'No storybooks now please, my kid has exams!'

BOOKS FOR CHANGE

'No storybooks now please, my kid has exams!'

Hooked: Michael Panckridge with kids at  a discussion on books organised by Hippocampus Book Council and the Australia-India Council PIC / ADITI KULOTHUNGAN

Mohan Raj, a voracious reader was presented a set of picture books for his six-year-old son by a colleague. Pushing the books deep into his laptop bag, Mohan said to his colleague, “My son has exams this week, I’ll show these books to him after he’s finished the exams.”

Since when has reading become a distraction? Since when have books been in the same league as Evil TV, Horrid Video Games, Bad Munchies? The pity is that in this instance, the child should not have been having an examination at his tender age! And even if he did, the parent should be have been happy to ‘distract’ him with story books. But that’s my view, and as an editor of children’s books in a publishing house, this could be considered professional bias.
“Are books necessary when there’s so much else?” asked Michael Panckridge, at a discussion on books organised by Hippocampus Book Council and the Australia-India Council. Michael’s admission that he never read books as a child, and even later, only read the sports section of the newspapers, comes as a surprise since he is now a best-selling author of over 30 children’s books.

Kids today have stories in comics, on television, in video games and movies. Vinayak Varma, feature writer, illustrator and graphic designer, said: “I don’t think we can compare one media with another. If there is new technology then we have to be excited about it...for these come from the same DNA as books.”

Vinayak is the illustrator of the book, The Magic Store of Nu Cham Vu, written by Sreekumar Varma and recently launched by Puffin India. “Books, toys and TV are all vying for time. That some children still like to read books shows that there is considerable magic in books,” he added.
“It’s precisely because there is so much information that they need to read books — you get a world view,” said Gita Wolf, author and founder of Tara Publishing.

So what kind of books should children be reading? “Just surround children with good books,” said Usha Mukunda, bibliophile and librarian. Added Roopa Pai, author of the recently launched book, The Quest for the Shyn Emeralds, “As kids, no one told us what to read, and we each discovered our own tastes in reading — we can read ‘bad’ books and still learn something from those!” Roopa’s  book is the first about Taranauts in an eight-part fantasy adventure series for 8-10 year olds.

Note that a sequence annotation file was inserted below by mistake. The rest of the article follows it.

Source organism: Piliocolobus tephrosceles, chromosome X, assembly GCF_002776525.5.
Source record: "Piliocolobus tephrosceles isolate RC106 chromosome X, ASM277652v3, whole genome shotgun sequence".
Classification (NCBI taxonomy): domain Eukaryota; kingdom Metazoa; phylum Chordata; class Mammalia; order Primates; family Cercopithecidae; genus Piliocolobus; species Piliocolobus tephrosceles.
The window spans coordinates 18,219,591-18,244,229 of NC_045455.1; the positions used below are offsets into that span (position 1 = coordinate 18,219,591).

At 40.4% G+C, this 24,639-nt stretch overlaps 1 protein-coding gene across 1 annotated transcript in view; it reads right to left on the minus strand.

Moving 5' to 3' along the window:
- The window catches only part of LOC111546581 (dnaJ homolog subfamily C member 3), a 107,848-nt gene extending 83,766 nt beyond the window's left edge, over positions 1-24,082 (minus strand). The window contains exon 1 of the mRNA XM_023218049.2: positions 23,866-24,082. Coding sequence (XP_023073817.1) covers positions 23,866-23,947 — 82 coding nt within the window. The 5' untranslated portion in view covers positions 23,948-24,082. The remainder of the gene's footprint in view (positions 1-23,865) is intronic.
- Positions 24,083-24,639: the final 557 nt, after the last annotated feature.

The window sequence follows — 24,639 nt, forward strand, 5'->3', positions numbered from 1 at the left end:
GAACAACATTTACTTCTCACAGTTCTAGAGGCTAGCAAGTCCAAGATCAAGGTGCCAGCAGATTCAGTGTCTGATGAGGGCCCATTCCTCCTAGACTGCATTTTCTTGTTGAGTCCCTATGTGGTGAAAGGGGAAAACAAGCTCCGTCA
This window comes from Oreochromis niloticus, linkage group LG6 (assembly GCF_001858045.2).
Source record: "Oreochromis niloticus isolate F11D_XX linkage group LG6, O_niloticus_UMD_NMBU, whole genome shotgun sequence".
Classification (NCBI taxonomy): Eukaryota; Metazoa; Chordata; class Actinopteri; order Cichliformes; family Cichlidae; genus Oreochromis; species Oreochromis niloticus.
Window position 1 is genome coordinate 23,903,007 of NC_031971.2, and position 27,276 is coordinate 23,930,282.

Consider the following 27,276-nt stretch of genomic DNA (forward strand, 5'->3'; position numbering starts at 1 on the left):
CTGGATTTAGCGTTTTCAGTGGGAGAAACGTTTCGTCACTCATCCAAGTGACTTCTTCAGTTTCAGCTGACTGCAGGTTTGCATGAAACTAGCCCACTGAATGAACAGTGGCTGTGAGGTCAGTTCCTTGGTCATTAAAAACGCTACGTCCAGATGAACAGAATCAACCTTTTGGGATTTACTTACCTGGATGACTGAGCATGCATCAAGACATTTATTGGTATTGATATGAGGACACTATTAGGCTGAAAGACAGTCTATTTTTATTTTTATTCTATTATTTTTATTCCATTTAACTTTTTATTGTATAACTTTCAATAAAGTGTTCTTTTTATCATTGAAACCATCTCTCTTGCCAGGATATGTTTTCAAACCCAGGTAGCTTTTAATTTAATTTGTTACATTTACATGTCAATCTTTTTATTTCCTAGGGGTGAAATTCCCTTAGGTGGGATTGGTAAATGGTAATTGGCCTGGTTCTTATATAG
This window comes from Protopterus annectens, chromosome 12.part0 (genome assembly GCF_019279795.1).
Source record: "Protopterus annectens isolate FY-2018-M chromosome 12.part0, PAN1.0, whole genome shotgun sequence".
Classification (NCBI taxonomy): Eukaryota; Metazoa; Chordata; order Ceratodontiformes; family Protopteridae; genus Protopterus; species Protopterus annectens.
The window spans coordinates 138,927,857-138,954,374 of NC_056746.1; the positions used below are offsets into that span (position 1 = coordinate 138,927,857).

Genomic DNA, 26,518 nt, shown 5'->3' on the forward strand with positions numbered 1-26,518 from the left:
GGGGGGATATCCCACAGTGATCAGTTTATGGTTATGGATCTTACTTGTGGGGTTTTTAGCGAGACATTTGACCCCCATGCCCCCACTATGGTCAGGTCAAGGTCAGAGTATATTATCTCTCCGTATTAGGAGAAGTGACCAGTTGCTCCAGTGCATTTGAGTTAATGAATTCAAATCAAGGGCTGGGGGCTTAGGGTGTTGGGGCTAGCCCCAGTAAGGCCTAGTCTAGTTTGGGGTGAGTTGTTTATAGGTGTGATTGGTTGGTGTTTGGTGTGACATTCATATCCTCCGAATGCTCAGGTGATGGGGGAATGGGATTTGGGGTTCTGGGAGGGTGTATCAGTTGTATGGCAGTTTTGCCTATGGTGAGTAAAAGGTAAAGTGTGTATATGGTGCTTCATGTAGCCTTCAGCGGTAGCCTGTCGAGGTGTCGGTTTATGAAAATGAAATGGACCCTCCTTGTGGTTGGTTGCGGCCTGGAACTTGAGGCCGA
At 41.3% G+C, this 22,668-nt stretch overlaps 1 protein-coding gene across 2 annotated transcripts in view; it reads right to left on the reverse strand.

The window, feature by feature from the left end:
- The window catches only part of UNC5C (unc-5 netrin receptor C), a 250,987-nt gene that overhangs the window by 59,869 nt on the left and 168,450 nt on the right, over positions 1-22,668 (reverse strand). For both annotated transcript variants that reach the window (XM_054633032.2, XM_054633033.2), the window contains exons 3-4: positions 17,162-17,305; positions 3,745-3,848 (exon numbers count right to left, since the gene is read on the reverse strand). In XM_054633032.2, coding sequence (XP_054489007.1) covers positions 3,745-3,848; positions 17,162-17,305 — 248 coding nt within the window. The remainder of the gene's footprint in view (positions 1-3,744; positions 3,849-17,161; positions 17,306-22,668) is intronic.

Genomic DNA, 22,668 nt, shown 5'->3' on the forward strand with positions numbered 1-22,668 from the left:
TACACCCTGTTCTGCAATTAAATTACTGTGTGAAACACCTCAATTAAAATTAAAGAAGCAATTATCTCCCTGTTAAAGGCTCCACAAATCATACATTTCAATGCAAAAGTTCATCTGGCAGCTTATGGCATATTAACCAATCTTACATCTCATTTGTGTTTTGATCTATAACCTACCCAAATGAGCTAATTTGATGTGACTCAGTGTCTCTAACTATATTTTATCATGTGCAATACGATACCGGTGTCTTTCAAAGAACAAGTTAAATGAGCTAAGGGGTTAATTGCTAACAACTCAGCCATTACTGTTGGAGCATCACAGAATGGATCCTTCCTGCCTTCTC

Of the many factors that affect children’s overall development, books are just one factor. Parents who can afford books for their children need to feel lucky to be able to do it. For a vast majority of children in India books are novelties.  Hippocampus Reading Foundation, the NGO set up by Asoka Fellow Umesh Malhotra, works with the government and with NGOs like Akshara Foundation to take books to children from poorer communities.

For parents who are not yet convinced that books — all kinds — help their children, there is news from the Central Board of School Education. Students from class 5 onwards could soon be rewarded on their reading habits under a CBSE proposal to use a new evaluation system to encourage children to read storybooks. CBSE has asked affiliated institutions to include reading habits among parameters to be used in the comprehensive and continuous evaluation (CCE) of students in English, and has even proposed a reading list. The CCE, already in place till class 8 and extended now till class 9, is aimed at reducing a student’s dependence on his performance in term-ending examinations to secure good marks.

Not all children like to read. This is perfectly normal, just like not all children like ice-cream. And just as there is a need to surround children with books, there is a more important need for parents to avoid forcing books down the throats of unwilling readers. Experts suggest that a child who sees his peers and parents enjoying the act of reading is more likely to become a reader. Finally, award-winning author and illustrator of Are We There Yet  and other books, Alison Lester had this to say about children and the reading habit, “If you can read, you can go anywhere.”

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